Culture Secretary Oliver Dowden has accused the BBC of adopting a “we know best” attitude in the scandal surrounding its Panorama interview with Diana, Princess of Wales.
In his first detailed response since the report from Lord Dyson, Mr Dowden said the affair had exposed “failures that strike at the heart of our national broadcaster’s values and culture”.
Writing in The Times he said far-reaching change was needed to ensure the corporation was in tune with “all parts of the nation it serves”.
In his report, Lord Dyson, a former master of the rolls, said journalist Martin Bashir used “deceitful conduct” to obtain the 1995 interview which was then covered up by a “woefully ineffective” internal investigation.
Mr Dowden said the BBC’s leadership was too narrowly drawn – succumbing to ”groupthink” – and that “cultural change” was needed in the organisation.
“The BBC can occasionally succumb to a ‘we know best’ attitude that is detached both from the criticism and the values of all parts of the nation it serves,” he said.
“Groupthink in any organisation results in a lack of challenge and poor decision making. That’s why cultural change must be a focus for the director general and new chair.”
Mr Dowden said the BBC needed “to improve its culture to ensure this never happens again and that means a new emphasis on accuracy, impartiality and diversity of opinion”.
His warning came after Home Secretary Priti Patel refused to rule out the prospect of criminal prosecutions after Lord Dyson’s findings.
She told Sky News: “If there is subsequent action that needs to be taken, then clearly… that will follow.”
With the BBC facing a mid-term review of its charter next year, Mr Dowden said the Government would not be rushed into “knee jerk reforms”, but it would not “stand idly by”.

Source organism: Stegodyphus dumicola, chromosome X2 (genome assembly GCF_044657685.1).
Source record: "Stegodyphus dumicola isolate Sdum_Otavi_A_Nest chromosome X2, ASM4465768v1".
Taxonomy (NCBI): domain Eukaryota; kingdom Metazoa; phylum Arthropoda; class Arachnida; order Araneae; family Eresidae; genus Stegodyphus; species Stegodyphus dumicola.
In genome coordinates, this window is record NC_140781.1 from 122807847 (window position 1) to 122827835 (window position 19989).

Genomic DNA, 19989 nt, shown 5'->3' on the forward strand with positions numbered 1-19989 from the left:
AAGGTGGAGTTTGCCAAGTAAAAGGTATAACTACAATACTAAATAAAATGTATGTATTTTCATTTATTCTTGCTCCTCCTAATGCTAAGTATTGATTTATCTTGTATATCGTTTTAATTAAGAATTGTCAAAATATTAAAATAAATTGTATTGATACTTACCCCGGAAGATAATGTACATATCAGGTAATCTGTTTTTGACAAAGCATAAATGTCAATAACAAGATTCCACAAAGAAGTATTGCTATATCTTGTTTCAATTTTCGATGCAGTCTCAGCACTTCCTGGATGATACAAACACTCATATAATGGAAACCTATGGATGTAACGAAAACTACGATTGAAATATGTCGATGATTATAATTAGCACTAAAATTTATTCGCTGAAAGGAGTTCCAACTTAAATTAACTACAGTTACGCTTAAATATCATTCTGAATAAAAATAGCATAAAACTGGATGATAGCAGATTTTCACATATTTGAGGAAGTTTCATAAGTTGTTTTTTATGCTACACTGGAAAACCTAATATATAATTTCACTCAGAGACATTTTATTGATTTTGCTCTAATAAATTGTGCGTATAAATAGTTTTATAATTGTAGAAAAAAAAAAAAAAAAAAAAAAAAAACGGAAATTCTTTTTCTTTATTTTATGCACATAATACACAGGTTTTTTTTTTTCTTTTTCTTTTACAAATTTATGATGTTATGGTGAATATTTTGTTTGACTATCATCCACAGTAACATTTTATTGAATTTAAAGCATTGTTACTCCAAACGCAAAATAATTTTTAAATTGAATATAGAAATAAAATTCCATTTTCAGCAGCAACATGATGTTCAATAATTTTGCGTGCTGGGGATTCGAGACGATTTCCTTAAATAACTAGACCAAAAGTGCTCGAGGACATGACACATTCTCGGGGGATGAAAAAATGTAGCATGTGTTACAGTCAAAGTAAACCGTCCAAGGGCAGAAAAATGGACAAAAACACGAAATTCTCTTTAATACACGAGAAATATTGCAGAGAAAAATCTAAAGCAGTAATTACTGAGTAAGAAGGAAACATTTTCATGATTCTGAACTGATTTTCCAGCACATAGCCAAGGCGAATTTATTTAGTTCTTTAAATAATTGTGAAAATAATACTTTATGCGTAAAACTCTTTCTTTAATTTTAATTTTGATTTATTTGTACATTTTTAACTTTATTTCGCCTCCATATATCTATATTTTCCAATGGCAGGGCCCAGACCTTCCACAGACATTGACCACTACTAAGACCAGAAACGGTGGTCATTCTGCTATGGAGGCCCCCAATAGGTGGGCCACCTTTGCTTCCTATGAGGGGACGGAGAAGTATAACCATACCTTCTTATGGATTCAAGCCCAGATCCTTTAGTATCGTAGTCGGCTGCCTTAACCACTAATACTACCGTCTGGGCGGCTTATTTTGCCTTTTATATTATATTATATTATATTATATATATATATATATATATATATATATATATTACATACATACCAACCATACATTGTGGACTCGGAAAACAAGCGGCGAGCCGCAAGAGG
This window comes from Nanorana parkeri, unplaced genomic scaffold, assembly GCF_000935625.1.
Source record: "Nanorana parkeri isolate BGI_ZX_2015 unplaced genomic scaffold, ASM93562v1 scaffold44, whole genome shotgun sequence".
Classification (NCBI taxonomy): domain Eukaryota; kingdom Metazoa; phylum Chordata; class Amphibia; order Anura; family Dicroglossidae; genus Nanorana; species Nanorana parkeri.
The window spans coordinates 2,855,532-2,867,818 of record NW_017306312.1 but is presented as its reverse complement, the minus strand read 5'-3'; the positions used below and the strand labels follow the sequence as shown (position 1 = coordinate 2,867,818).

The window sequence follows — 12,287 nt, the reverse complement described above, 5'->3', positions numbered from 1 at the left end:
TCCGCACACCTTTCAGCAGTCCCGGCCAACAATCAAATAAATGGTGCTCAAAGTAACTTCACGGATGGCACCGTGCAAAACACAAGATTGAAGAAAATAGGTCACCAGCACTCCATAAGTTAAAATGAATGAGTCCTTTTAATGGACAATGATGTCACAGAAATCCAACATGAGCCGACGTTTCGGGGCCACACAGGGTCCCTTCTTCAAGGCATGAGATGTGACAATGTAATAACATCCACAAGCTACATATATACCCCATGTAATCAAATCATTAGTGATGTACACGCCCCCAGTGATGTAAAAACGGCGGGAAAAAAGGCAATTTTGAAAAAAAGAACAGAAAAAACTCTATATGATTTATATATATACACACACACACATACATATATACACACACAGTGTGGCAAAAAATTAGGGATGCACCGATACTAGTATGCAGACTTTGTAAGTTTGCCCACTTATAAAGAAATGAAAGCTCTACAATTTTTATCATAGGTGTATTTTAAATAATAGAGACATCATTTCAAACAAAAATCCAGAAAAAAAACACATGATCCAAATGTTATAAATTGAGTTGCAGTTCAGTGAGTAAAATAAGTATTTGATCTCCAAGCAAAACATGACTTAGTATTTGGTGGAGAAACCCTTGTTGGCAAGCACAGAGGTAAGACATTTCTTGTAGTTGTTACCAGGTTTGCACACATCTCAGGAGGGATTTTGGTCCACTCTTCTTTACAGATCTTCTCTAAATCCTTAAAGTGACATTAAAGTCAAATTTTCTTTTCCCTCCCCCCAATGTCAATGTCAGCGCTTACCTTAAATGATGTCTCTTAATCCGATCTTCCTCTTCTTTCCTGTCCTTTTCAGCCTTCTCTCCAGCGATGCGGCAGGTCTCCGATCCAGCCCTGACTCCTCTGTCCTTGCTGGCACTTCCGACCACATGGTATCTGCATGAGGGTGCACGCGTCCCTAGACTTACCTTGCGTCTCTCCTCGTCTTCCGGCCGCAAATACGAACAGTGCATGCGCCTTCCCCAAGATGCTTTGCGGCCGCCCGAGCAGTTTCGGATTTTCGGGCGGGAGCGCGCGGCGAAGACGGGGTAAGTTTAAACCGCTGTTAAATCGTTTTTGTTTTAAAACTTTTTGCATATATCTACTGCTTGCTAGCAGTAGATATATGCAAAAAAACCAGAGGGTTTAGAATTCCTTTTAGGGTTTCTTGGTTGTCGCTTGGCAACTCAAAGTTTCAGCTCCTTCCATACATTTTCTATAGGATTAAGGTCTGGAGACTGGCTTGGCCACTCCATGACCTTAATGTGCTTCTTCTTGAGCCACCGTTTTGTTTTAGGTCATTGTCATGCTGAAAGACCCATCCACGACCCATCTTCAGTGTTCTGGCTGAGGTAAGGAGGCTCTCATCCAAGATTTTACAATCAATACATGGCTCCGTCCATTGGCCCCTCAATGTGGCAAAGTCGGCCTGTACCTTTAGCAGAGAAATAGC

Further ahead, he indicated there were “fundamental questions” about the future of the licence fee beyond 2027 as it competes with US streaming giants like Amazon and Netflix.
He suggested the only way the BBC could justify its funding model was by providing distinctively British programmes.
He said it needed to “step up to project British values and distinct quality programming with renewed vigour and ambition as our national champion”.
In the fallout from the Dyson report, former BBC director general Lord Hall – who, as head of news and current affairs, carried out the 1996 internal investigation into the way the Diana interview was obtained – quit at the weekend as chairman of the National Gallery.
MPs are expected to press for answers as to how Bashir was rehired by the BBC in 2016 as religious affairs correspondent – later promoted to religion editor – even though it was known he lied to the internal inquiry.
There have been calls for compensation for BBC “whistleblowers” whose careers suffered after they tried to raise concerns about the way Bashir operated.
He said he was “deeply sorry” to the dukes of Cambridge and Sussex but disputed William’s charge that he fuelled Diana’s isolation and paranoia.
He told the Sunday Times: “I never wanted to harm Diana in any way and I don’t believe we did. Everything we did in terms of the interview was as she wanted.”